In the flush of summer Nancy Mankins, Patti Tenenoff, and Tania Rich hoped to see their husbands soon. "There are certain indications that things are in motion. We just pray that this might be the beginning of seeing our men come out of the jungle," said an upbeat New Tribes spokesman, Mel Wyma, in June of the agency's three kidnapped missionaries.
Those hopes have diminished in the diminished days of winter. Nearly four years since the abduction in Colombia, there is little new information about where Marxist rebels are holding the missionaries and what their futures hold. When Dave Mankins, Rick Tenenoff, and Mark Rich were taken hostage by guerrillas in January 1993, their wives became hostages, too, captive to both hope and despair.
Lowered expectations means trying to be content with delivery of a letter or two. The International Red Cross has agreed to deliver new letters to the men from their families, and an impromptu meeting with Elizabeth Dole, president of the American Red Cross, prompted enough encouragement to elicit a press release from New Tribes Mission.
Soliciting the help of the Red Cross has been educational, to say the least. Although the Red Cross reportedly has contacts with the guerrillas holding the missionaries, it has been reluctant to press for their release. Over a year ago the wives sent letters to be delivered by the Red Cross and later learned they had been lost. The arrival of a new director for the Red Cross chapter in Colombia, however, was a breakthrough. The director told the wives to write their husbands again and promised to deliver their correspondence.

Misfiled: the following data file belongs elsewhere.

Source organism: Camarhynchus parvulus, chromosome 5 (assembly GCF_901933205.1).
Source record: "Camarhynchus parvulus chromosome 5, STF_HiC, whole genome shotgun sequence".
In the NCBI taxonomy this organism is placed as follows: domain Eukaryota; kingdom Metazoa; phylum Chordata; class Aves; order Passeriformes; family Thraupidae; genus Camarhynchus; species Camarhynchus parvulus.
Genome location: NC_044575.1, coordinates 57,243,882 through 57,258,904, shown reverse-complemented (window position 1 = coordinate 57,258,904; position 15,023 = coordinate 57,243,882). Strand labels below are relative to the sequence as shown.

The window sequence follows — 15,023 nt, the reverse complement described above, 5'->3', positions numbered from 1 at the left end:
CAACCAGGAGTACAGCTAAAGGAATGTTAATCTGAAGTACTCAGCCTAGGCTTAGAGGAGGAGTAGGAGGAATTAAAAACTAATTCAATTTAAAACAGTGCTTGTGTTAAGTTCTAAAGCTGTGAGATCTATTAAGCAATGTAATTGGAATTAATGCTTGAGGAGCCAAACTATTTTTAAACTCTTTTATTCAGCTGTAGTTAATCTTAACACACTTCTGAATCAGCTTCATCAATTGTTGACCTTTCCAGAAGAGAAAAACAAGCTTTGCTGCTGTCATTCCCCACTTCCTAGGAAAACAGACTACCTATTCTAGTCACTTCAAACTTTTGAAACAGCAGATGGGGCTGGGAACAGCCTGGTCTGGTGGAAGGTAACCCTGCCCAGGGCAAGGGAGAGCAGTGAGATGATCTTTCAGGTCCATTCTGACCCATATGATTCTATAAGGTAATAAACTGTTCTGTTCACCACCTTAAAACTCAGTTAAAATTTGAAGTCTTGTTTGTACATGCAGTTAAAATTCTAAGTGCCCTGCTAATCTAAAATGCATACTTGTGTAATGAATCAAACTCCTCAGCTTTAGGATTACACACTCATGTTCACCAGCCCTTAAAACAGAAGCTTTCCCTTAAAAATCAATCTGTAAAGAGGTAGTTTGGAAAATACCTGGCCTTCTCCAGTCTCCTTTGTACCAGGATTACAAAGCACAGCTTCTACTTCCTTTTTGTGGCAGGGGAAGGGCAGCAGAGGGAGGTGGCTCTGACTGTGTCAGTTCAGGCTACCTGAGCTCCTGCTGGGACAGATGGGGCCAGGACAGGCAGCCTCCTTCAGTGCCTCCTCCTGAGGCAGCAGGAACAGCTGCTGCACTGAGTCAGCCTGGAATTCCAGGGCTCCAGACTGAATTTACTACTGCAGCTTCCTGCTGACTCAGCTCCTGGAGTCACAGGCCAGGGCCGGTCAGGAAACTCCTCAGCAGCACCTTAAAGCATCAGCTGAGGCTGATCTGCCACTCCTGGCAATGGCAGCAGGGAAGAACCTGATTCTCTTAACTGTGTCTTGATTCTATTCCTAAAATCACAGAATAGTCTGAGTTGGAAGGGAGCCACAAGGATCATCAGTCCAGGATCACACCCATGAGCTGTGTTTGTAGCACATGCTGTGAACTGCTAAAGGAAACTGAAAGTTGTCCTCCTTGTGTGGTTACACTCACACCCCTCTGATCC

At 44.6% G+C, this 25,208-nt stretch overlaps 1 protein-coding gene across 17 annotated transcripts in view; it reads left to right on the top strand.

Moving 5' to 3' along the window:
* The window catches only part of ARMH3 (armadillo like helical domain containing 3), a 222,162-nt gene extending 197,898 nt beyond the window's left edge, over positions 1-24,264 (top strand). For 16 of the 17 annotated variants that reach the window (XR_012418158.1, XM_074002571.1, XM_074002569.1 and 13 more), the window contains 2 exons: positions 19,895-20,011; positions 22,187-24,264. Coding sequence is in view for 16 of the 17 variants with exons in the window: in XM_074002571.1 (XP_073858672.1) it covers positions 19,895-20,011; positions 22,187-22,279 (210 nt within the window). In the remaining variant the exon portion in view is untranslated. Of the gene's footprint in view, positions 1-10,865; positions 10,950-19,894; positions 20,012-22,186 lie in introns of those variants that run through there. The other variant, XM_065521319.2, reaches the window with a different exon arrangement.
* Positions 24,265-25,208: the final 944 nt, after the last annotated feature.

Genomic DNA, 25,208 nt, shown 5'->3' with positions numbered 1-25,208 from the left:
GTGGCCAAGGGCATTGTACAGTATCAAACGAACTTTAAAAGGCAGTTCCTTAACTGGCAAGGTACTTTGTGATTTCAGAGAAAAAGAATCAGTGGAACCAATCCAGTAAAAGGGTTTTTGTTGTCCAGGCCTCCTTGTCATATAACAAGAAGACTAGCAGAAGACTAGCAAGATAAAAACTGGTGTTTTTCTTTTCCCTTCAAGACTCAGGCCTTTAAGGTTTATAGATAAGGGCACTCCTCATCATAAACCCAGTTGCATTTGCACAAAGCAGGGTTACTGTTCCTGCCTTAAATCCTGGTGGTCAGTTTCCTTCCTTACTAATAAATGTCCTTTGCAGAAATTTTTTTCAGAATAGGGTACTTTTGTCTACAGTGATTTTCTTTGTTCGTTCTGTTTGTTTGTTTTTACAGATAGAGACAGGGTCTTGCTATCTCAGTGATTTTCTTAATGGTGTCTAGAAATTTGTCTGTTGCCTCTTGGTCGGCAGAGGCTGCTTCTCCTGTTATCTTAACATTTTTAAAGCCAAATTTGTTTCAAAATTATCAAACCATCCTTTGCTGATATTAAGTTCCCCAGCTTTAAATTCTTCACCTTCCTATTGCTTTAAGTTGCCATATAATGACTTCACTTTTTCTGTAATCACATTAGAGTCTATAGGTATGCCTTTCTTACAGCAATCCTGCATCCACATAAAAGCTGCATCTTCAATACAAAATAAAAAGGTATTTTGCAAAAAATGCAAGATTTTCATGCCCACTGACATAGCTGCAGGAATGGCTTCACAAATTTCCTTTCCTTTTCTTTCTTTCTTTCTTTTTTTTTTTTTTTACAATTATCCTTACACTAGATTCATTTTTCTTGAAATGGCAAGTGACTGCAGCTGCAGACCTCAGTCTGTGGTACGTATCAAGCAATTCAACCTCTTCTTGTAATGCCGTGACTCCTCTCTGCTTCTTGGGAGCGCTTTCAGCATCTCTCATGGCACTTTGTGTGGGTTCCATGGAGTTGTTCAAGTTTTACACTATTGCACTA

Close on the heels of this development came more unforeseen help. Mrs. Dole, on leave from her presidency of the American Red Cross to campaign for her husband's unsuccessful bid for the presidency of the United States, agreed after meeting with the women in October to inquire with International Red Cross associates, thereby raising the level of interest in the missionaries' case. The wives were meeting in Florida with a member of the NTM crisis team assigned to secure their husbands' release when they discovered Mrs. Dole would be speaking nearby at a prayer breakfast. A hastily arranged meeting with Mrs. Dole brought this new, if not concrete, reason for hope.
But even the tone of the NTM public announcement grows weary with the waiting. A recent press release noted that "the waiting gets harder, not easier." As the four-year anniversary of their husbands' disappearance nears, NTM reports, the families' faith "is strong on some days and weak on others. They need us to uphold them in prayer as they battle depression, frustration, anger, and doubt."